New approach prevents thrombosis without increasing the risk of bleeding; an antibody, 3F7, blocks Factor XII
Researchers at Karolinska Institutet in Sweden, in collaboration with an international team, have developed an antibody, 3F7, which blocks a protein that is active in the coagulation system factor XII.
Inhibition of factor XII makes it possible to prevent thrombosis in blood vessels without increasing the risk of bleeding in clinical settings.
Thrombosis is caused by blood clotting; clots can block blood flow in one or more blood vessels and so cause thrombotic diseases such as stroke, myocardial infarction or pulmonary embolism.
Currently, the thrombosis is prevented or treated by means of anticoagulants. There is a broad variety of anticoagulant drugs, such as Warfarin ( a vitamin K inhibitor; Coumadin ), the novel oral anticoagulants ( Apixaban [ Eliquis ], Dabigatran [ Pradaxa ] or Rivaroxaban [ Xarelto ] ) and drugs of the Heparin group. All of these agents target different components of the blood coagulation system to prevent blood from clotting and thus to interfere with thrombosis. However, all these drugs also entail an increased risk of bleeding in patients that partially offsets their beneficial effects.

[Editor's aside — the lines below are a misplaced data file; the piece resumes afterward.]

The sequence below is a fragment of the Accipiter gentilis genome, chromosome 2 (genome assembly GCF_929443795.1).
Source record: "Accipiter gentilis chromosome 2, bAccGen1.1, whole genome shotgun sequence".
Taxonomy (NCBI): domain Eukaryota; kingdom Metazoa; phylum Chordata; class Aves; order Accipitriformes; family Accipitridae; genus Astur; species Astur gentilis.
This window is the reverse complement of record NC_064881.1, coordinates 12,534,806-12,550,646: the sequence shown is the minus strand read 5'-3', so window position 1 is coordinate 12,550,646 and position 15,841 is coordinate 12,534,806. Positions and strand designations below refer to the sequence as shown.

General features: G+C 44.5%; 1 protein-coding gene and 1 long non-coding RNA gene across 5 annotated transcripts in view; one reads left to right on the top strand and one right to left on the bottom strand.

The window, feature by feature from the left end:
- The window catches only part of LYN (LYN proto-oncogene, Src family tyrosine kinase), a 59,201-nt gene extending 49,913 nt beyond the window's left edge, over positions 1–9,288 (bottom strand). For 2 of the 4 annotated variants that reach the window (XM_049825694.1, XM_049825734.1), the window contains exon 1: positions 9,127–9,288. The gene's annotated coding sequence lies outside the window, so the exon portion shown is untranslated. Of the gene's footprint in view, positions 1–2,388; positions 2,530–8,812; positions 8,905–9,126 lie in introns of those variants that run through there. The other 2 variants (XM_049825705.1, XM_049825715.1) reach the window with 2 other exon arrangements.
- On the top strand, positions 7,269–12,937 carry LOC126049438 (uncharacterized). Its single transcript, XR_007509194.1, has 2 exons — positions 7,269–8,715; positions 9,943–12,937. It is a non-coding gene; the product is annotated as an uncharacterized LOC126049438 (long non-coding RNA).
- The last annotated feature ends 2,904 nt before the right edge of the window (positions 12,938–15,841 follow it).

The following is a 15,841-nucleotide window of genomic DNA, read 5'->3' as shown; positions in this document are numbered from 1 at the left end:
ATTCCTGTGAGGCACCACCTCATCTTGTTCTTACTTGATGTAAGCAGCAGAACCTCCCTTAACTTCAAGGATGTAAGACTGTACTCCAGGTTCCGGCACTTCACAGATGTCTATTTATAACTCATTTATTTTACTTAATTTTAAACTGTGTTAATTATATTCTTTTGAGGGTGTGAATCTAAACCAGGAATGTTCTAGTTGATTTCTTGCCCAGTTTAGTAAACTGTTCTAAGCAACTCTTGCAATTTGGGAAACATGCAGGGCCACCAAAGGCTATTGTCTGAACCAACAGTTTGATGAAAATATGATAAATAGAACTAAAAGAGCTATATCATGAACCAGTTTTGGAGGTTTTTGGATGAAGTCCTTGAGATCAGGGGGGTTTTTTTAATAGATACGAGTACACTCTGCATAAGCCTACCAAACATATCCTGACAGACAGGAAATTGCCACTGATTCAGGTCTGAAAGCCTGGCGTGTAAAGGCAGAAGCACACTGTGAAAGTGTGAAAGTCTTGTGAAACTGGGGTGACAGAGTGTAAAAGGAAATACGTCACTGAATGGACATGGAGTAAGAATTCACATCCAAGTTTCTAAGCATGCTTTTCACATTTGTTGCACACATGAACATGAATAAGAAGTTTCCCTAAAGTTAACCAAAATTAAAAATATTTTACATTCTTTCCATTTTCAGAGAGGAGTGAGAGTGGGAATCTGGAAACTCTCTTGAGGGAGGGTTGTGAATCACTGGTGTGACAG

The blocking of coagulation factor XII ( FXII ) functions differently compared to traditional anticoagulants. It has been known for long time that humans that are deficient in FXII do not bleed excessively and because of that FXII was believed to have no function for blood coagulation in patients.
In 2005, Thomas Renné and his research team discovered that mice lacking FXII could have neither a stroke nor pulmonary embolism, even though they had normal bleeding patterns.
The researchers developed and tested the antibody, called 3F7, in rabbits during an ECMO treatment. ECMO is an advanced heart-lung machine used in life-threatening conditions especially in infants. Contact with the plastic tubing causes the blood to clot, so patients are routinely administered with anticoagulants ( Heparin ). However due to the Heparin anticoagulation patients bleed excessively and a substantial number even dies from these bleedings.
In the study, thrombosis in rabbits on ECMO receiving 3F7 decreased was as low as rabbits receiving heparin, but the risk of bleeding with 3F7 was minimal, whereas Heparin-treatment led to bleeding.
Blocking FXII appears to be an effective strategy against thrombus formation, and we have shown this in experiments on rabbits in a clinically relevant context. ( Xagena )
Source: Karolinska Institutet, 2014